LPT: When choosing a new paint color, paint a sample and look at it in morning, afternoon, and evening lighting. Colors vary widely throughout the day and can appear warmer in the morning, cooler in the afternoon, and change completely in the evening based on your home’s artificial lighting.

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I used to work at a paint counter and there was always customers getting disappointed because their lighting made the color they picked appear differently. One lady was so mad her brown paint looked purple on her wall. But in the store we examined it and it did not look that way there.

tra6lala

On that note, also a good idea to view when using both warm white vs daylight bulbs, can make a big difference in sections/rooms with few windows

eviantedtalk

It’s so weird. I work in a bot factory babysitting a fabric cutting bot, anyway while the fabric is i in the bot the colours look all the same because of the artificial lighting but as soon as it goes out side the difference between the fabric batches becomes obvious in the sunlight and also the different fabrication bays have different lights that change how the colour looks.

Kaymish_

What Bauhaus or BestBuy or HomeDepot does not have a counter in their paint section where you can test your paint under certain lights? Isnt this like… Common knowladge?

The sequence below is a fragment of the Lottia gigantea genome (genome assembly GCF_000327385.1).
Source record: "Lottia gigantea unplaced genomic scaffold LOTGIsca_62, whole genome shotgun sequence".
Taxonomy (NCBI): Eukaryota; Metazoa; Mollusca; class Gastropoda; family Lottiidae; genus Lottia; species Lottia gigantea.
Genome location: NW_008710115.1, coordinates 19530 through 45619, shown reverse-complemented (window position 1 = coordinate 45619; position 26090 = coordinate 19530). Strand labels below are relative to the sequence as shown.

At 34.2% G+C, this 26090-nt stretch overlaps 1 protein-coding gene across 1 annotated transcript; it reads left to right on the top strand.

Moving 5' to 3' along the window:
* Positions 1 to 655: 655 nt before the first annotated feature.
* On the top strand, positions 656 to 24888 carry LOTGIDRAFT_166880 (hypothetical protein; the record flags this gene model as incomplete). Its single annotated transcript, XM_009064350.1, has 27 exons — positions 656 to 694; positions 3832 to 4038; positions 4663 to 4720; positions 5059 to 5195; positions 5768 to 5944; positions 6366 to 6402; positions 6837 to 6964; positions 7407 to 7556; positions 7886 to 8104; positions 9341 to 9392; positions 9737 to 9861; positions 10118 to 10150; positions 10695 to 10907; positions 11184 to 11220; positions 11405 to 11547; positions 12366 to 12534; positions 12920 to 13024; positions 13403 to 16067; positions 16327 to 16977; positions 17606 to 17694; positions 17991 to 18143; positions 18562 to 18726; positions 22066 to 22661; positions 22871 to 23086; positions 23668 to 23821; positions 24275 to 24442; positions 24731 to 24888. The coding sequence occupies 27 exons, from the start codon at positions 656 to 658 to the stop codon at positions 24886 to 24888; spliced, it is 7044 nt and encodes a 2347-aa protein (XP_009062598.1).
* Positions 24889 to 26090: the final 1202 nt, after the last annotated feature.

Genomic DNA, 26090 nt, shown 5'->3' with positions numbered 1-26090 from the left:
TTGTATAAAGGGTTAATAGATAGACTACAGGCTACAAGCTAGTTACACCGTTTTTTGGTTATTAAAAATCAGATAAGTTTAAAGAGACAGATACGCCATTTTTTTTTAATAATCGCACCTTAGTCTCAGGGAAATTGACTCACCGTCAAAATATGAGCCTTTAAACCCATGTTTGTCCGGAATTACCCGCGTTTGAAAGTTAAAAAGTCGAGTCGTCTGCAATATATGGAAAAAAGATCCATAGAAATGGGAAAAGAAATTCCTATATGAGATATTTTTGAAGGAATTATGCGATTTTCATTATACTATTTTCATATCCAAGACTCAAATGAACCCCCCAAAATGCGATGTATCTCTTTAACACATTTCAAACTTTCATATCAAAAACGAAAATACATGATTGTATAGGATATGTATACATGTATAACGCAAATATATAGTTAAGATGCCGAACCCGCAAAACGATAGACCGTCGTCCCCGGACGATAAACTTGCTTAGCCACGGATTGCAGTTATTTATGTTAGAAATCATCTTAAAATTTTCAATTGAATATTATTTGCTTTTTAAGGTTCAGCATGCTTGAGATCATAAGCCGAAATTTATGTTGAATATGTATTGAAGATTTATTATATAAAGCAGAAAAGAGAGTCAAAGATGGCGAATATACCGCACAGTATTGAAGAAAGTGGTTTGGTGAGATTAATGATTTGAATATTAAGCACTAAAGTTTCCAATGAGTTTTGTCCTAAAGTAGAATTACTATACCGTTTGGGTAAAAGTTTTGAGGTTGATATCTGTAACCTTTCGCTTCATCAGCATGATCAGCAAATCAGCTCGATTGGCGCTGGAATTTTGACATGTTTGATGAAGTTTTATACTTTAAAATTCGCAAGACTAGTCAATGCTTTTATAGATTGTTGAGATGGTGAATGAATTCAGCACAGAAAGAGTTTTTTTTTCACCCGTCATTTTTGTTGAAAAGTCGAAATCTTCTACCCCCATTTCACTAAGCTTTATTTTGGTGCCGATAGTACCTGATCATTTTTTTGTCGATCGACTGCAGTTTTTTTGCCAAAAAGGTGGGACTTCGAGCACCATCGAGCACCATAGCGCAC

DisabledToaster1

Agreed for the most part … but just an FYI people who paint professionally sort of roll their eyes at those samples clients put on their walls.. art students learn very early about the relativity of color, how it is never a fixed constant. Once the sample is scaled up for entire wall surface, it will almost certainly appear differently because it will no longer be seen along with the previously existing color anymore. The relationship between that color as it appeared in the sample and the rest of the room will have changed. If yet another color was introduced to the equation- a stripe, or accent wall or dado line/ chair rail for example- it will appear slightly different again. Every color you see is ‘relating’ to every other color in your scope of vision. Sort of like matter in quantum physics, the color will be different depending on how it is observed. Also as an aside, people tend to use a POS brush to apply the paint sample themselves, and leave horrendous looking tool marks usually at a major focal point on the wall, which then makes the nice craftsperson have to lots of extra prep work to undo. Just saying…. keep the paint as two dimensional as possible ( that’s a whole different LPT tho)

Masterpiecesyndrome